Farmers and potential farmers face plenty of barriers to running a food production operation — not the least of which is inflated land prices they say is caused by real estate speculation.
A presentation on farm succession planning during the March 7 Farmer2Farmer conference at the Saanich Fairground, turned into a lively debate on the challenges facing anyone who wants to work the land.
Led by Bob Mitchell of Sea Bluff Farm in Metchosin and Rhona McAdam and Michael Nyberg of Haliburton Farm in Cordova Bay, the session began with a discussion on how farms can be passed on to family members or to newcomers who want to be farmers. The talk, however, quickly turned into a debate over what the barriers are to that and the pressures facing farmers on southern Vancouver Island.
Mitchell said his answer to keeping his land a farm, was to form a corporation — with a board of directors and the basic principle on how the farm is run.
“Corporations don’t die,” he said. “People tend to die and corporations tend to go on forever.”
Even so, some younger farmers say they have experienced many barriers to getting into the field, not the least of which is high leases for land. Nyberg, who has been farming for only two years, said if he didn’t have the opportunity to have land at the publicly-run Haliburton Farm, he might not have found the land he needed.
“The land in this area is worth too much to farm on,” quipped Mitchell, noting there’s a lot of competition for the land from the real estate market.
An audience member said farmers sometimes carry large mortgages as a result of initial high land prices — meaning if they lease out portions of their land to other farmers, they expect a return.
“We cannot afford to pay existing land owners the real estate value of the land that we would like to farm on,” said a young farmer in the audience. “This is a major barrier. We need a better valuation of land with an eye to valuing what the farmers produce.”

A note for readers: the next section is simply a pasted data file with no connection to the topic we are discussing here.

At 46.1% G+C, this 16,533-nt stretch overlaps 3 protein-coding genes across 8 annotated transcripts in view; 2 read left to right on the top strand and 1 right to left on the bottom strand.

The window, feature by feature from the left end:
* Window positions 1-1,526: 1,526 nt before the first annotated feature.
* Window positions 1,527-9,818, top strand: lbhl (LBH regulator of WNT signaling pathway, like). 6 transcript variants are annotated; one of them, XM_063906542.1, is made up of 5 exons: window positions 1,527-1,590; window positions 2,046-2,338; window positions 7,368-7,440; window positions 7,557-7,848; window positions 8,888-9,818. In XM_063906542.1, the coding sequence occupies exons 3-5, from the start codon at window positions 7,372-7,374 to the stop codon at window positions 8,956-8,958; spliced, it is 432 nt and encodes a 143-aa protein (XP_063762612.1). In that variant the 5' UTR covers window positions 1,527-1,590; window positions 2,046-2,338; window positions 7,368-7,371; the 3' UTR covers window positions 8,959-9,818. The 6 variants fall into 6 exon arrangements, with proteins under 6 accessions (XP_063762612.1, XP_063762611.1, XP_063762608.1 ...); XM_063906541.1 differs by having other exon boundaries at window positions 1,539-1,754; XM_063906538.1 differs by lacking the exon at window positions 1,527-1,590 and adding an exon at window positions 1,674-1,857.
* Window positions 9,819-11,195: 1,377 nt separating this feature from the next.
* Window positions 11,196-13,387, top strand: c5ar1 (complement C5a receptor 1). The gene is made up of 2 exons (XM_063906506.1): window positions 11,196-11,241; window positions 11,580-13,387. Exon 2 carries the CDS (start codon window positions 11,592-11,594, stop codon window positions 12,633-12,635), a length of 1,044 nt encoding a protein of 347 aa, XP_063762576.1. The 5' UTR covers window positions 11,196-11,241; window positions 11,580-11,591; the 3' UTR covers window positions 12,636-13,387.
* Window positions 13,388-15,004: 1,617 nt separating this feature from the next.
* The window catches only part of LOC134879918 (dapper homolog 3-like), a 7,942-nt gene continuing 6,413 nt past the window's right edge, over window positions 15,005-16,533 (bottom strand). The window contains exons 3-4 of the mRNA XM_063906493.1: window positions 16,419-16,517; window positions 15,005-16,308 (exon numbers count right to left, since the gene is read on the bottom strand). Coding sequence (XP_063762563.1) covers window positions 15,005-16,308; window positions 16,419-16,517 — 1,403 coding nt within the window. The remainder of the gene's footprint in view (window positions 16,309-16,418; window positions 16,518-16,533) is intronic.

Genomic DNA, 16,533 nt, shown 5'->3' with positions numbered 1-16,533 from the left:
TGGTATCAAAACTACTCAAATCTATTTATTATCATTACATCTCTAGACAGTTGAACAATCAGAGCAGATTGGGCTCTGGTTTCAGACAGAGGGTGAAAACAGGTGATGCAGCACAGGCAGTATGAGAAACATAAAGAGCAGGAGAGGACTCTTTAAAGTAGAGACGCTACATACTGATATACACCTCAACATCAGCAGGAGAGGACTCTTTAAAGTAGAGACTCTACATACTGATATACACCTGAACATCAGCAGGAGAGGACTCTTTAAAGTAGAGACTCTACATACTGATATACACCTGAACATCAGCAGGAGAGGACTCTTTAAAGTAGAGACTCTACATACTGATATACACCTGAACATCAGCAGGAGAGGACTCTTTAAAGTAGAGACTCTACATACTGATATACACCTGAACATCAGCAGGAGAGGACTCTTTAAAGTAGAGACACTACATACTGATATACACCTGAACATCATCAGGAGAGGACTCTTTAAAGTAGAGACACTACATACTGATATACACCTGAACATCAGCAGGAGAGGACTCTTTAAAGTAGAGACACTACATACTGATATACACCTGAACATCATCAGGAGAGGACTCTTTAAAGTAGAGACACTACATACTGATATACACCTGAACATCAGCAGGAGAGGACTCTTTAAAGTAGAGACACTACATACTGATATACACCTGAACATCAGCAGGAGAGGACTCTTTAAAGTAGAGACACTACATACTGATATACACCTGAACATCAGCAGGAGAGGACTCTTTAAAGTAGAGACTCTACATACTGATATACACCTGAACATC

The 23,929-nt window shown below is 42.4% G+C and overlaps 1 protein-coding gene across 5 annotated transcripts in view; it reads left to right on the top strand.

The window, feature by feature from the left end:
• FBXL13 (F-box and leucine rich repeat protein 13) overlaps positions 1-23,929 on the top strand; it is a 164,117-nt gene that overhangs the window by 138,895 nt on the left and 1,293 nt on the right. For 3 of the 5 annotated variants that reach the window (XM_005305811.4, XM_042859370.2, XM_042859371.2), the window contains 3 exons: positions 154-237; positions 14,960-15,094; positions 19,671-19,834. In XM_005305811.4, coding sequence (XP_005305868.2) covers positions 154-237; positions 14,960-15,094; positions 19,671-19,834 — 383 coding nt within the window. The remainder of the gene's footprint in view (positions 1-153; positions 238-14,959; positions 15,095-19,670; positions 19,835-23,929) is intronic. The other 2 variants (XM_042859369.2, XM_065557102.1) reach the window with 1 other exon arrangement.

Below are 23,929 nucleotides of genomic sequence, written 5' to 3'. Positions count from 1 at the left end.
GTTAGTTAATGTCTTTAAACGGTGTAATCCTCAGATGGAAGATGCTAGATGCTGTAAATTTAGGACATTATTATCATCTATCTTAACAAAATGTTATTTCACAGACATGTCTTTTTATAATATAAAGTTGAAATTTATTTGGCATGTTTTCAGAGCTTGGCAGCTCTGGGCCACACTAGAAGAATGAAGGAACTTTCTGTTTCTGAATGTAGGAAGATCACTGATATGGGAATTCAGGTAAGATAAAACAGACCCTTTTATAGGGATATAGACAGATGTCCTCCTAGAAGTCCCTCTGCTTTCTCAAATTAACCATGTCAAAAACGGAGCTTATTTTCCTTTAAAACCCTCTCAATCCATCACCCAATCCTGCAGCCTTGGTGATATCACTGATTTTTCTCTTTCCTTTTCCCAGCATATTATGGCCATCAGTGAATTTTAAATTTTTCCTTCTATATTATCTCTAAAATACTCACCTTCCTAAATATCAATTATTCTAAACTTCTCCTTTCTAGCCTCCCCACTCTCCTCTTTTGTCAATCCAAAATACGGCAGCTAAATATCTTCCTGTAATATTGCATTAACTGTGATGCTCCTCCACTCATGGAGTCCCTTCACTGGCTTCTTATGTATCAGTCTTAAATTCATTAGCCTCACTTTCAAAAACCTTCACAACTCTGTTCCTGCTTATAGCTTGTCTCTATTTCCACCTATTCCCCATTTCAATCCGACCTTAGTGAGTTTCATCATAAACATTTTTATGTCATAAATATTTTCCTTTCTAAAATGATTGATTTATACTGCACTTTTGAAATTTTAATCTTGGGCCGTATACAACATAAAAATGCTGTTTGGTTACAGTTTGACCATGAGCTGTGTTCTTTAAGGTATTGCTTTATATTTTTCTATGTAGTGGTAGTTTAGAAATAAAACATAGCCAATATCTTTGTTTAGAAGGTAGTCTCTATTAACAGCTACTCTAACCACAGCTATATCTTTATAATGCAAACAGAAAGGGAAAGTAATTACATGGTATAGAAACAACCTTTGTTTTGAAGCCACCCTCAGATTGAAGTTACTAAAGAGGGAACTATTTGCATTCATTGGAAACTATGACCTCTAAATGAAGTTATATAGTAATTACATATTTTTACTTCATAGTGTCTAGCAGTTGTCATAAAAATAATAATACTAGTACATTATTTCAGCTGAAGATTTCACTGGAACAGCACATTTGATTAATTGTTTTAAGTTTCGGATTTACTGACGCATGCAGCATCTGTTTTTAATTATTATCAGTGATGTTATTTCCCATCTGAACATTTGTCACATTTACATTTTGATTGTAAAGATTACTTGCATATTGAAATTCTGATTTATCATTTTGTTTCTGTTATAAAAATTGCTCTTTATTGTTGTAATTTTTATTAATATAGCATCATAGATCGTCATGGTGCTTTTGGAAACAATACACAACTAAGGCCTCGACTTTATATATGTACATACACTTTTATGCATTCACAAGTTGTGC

“Nobody can afford to buy farmland here, period,” added Mitchell.
Costs, noted the panel, are driven higher as developers speculate on the value of farmland. Even when farmers retire, they often hope to see that kind of return if they decide to sell their land. Nyberg said to allow people to be able to afford to farm, there needs to be a shift in people’s values and a turning away from pricing farmland out of reach.
“Young people want the experience, the access to land and can be creative farmers,” he said.
While he noted there are risks to farming — just as in any business — there are other barriers that make it more difficult. In addition to skewed land prices, infrastructure such as slaughterhouses and test facilities are lacking.
Saanich farmer and food security consultant Carolyn Herriot said this lack of farm infrastructure, coupled with a growing population, means producers of all stripes face a lot of pressure from developers.
“There is no real plan from any level of government when it comes to food security or even local food production,” she said. “It all seems to be left up to the people.”
She encourages as many people as possible taking to the land for farming, reaping the benefits of local food and even agricultural tourism.
“We can grow our way around the recession,” Herriot said. “But we have little time left to flutter about on this issue.”
She said all levels of government need to plan better to ensure there’s enough food — in an emergency or even on a day-to-day basis. That plan, she continued, also has to be adopted by each community — to value farmers and what they produce and to commit to keeping land as home to agriculture.
One attendee said municipalities often pay to buy parkland — so why not farms. North Saanich Mayor Alice Finall, who was at the session, said she has suggested the Capital Regional District have an agricultural land acquisition division.
“People need to start exerting more pressure for this sort of thing,” Finall said.